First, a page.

4. Velveeta

Source: Mike Mozart / Flickr
Velveeta is a brand name for a type of processed cheese that resembles American cheese.
  • Parent Company: The Kraft Heinz Company
  • Headquarters: Chicago, IL and Pittsburgh, PA
  • Other brands under the parent company: Oscar Mayer, Classico, Kraft, Capri Sun, Kool-Aid, Weight Watchers, Jell-O, etc.

High in trans fat and sodium

Delicious macaroni and cheddar cheese shell noodles in a bowl
Source: Ezume Images / Shutterstock.com
While you might enjoy that Velveeta Shells & Cheese dinner from time to time, it certainly isn’t a healthy meal.

Velveeta cheese is a longtime favorite in many households, especially when it comes to the brand’s Shells & Cheese. Its rich flavor and thick texture have many customers coming back for more. However, this product is certainly a far cry from one of the healthiest on the market. In fact, it’s also on our list of mac and cheese brands to avoid.

According to EWG, Velveeta’s cheese products contain food additives of moderate concern, and antibiotics were likely used in the production of this product. Not only that, but the dairy ingredients may have also contained hormones as well as ingredients like canola oil that could contribute to unhealthy, artificial trans fats.

5. Sargento

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Many individuals are willing to sacrifice quality for cost, but it’s important to research how these additives affect your health.
  • Owner(s): The Gentine family
  • Headquarters: Plymouth, Wisconsin
  • Other brands under the parent company: N/A

False advertising complaints

Source: Serhii Sobolevskyi / Getty Images
If you’re consuming cheese as a source of protein, make sure the food product is actually cheese and not a processed variety of it.

Sargento cheese is another staple item that many households rely on when shopping for affordable cheeses. While it’s not the worst brand you’ll find on the shelves, it certainly isn’t the best either. For one thing, Sargento products contain food additives and are likely contaminated with dioxide and other organic pollutants. Not only that, but the EWG believes antibiotics were “likely used” in production while hormones “may have been used” as well. 

Sargento is less processed than some of the other cheese brands on this list, but it does use some of the same concerning ingredients. For instance, the shredded cheese variety contains Natamycin (a natural mold inhibitor), which is actually banned at many health-conscious grocery stores. Additionally, while Sargento once labeled its products as free from antibiotics, the brand was actually sued for being misleading, as the products actually did contain trace amounts of antibiotics.

Furthermore, some Reddit users had a field day while reviewing the brand’s cheese products, with one person saying: “[Sargento] most definitely is the worst brand of cheese. Any flavor, sliced, shredded, sting, or stix, they all taste the same, like bad cheese and chemicals. And they have a weird, uncheese-like texture that doesn’t melt. I avoid Sargento at all costs.”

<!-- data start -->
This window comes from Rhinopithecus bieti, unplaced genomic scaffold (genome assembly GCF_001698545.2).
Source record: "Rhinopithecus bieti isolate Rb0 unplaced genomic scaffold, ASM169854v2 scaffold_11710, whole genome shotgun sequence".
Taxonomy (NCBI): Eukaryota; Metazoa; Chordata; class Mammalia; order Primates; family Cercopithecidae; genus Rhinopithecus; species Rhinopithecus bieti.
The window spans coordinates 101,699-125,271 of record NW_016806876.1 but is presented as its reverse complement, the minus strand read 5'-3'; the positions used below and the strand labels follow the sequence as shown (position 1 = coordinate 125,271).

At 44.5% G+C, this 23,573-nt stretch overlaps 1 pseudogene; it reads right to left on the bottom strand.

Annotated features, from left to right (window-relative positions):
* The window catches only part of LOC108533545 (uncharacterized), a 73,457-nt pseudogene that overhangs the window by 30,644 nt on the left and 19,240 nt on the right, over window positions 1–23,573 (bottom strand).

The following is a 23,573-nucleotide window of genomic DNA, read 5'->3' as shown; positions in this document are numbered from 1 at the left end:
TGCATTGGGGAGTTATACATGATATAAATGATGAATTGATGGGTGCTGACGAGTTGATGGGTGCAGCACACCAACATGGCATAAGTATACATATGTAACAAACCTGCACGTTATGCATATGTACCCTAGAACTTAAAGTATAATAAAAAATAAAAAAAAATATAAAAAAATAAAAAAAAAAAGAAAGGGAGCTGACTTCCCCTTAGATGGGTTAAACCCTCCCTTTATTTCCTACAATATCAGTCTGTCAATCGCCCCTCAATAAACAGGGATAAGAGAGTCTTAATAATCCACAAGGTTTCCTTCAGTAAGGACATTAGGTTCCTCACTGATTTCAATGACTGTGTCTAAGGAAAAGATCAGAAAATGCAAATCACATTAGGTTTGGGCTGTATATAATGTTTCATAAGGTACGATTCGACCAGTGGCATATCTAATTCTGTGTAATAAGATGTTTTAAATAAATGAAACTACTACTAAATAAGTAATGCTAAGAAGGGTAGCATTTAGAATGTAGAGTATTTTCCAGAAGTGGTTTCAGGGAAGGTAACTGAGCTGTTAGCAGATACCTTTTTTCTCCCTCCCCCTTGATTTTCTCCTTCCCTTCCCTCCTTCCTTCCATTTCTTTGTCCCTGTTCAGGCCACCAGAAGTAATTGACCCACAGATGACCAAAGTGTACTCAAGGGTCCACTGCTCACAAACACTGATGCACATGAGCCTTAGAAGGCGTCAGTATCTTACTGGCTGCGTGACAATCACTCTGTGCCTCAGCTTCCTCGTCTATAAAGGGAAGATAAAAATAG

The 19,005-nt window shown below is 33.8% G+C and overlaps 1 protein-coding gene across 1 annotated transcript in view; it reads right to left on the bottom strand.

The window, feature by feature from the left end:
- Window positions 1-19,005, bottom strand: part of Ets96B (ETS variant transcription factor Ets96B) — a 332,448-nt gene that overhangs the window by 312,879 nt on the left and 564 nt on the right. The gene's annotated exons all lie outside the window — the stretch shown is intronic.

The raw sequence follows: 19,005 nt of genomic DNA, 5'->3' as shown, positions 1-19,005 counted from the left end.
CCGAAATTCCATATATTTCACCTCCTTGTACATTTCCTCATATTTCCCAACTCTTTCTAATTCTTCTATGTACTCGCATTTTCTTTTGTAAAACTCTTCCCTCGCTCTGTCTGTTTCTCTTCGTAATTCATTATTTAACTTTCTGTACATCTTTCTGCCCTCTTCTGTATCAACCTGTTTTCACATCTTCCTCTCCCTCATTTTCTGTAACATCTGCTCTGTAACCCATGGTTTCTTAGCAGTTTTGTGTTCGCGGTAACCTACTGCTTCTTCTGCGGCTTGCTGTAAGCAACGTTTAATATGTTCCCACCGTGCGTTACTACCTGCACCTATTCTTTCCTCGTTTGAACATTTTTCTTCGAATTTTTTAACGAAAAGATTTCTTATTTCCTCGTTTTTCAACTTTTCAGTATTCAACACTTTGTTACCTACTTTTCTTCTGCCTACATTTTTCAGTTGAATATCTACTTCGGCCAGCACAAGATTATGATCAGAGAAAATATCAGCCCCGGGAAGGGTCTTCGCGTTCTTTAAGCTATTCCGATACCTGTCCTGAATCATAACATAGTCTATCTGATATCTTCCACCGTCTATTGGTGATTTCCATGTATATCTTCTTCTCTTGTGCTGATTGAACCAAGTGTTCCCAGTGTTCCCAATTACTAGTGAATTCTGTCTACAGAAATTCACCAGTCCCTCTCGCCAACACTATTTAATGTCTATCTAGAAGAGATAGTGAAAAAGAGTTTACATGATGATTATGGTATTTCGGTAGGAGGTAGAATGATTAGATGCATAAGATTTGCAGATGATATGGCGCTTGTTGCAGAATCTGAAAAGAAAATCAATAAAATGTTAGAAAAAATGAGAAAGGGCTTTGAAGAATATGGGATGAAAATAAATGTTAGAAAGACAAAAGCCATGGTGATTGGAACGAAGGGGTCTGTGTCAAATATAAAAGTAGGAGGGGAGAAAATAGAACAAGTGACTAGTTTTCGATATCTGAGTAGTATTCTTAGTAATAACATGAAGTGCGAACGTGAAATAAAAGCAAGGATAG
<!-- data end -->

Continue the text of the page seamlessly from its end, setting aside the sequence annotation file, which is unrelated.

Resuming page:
6. Borden

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Borden is yet another brand criticized for including artificial ingredients.
  • Parent Company: Dairy Farmers of America (DFA)
  • Headquarters: Kansas City, KS
  • Other brands under the parent company: Breakstone’s Butter, Country Fresh, Dairy Pure, Friendly’s, Lehigh Valley, etc.

Artificial ingredients

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Many companies use mold inhibitors to increase the shelf life of cheese items.

Similar to the other products on this list, Borden’s cheese contains many additional fillers and is highly processed. This brand is known for its shelf-stable products and affordable prices rather than health-conscious ingredients. 

Borden produces various processed prepared cheese products filled with artificial ingredients like anti-cake agents and mold inhibitors. Additionally, many of its products were likely contaminated with dioxide and other organic pollutants, according to EWG

7. Weight Watchers Cheese

Diet text on flat lay background weight watchers diet
Source: luchschenF / Shutterstock.com
Weight Watchers is certainly not the place to purchase cheese from.
  • Owner(s)/Parent Company: Artal Luxembourg and The Kraft Heinz Company
  • Headquarters: New York City, New York
  • Other brands under the parent company: N/A

Non-specific flavors

Healthy Organic String Cheese For a Snack
Source: Brent Hofacker / Shutterstock.com
Real, natural string cheese can be a great source of protein.

Weight Watchers has one thing in mind: to help its customers lose weight. That being said, the brand doesn’t necessarily prioritize real ingredients and health-conscious food products — especially when it comes to its cheese products.

For example, Weight Watchers string cheese contains various food additives and non-specific flavors that manipulate the food’s taste and aroma. Additionally, it might contain antibiotics and hormones used in the production process. Specifically, its jalapeño string cheese contains modified food starch, which may be genetically engineered or derived from GE crops according, to EWG.